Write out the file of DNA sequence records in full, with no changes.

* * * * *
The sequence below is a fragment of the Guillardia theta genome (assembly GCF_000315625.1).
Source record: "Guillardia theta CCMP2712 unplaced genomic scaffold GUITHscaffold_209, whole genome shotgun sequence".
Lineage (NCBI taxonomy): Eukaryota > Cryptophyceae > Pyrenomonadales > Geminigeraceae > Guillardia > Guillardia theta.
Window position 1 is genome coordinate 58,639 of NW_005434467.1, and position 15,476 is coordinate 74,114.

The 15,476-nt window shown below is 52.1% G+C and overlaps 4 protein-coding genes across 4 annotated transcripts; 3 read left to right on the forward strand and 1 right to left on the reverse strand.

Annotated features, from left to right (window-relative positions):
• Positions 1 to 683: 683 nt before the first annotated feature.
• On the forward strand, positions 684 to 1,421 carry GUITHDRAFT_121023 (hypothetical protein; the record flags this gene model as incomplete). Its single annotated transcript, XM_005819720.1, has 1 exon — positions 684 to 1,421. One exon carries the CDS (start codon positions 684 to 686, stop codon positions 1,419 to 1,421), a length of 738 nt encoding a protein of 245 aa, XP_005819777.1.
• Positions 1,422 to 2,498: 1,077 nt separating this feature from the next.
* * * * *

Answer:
The sequence below is a fragment of the Guillardia theta genome (assembly GCF_000315625.1).
Source record: "Guillardia theta CCMP2712 unplaced genomic scaffold GUITHscaffold_209, whole genome shotgun sequence".
Lineage (NCBI taxonomy): Eukaryota > Cryptophyceae > Pyrenomonadales > Geminigeraceae > Guillardia > Guillardia theta.
Window position 1 is genome coordinate 58,639 of NW_005434467.1, and position 15,476 is coordinate 74,114.

The 15,476-nt window shown below is 52.1% G+C and overlaps 4 protein-coding genes across 4 annotated transcripts; 3 read left to right on the forward strand and 1 right to left on the reverse strand.

Annotated features, from left to right (window-relative positions):
• Positions 1 to 683: 683 nt before the first annotated feature.
• On the forward strand, positions 684 to 1,421 carry GUITHDRAFT_121023 (hypothetical protein; the record flags this gene model as incomplete). Its single annotated transcript, XM_005819720.1, has 1 exon — positions 684 to 1,421. One exon carries the CDS (start codon positions 684 to 686, stop codon positions 1,419 to 1,421), a length of 738 nt encoding a protein of 245 aa, XP_005819777.1.
• Positions 1,422 to 2,498: 1,077 nt separating this feature from the next.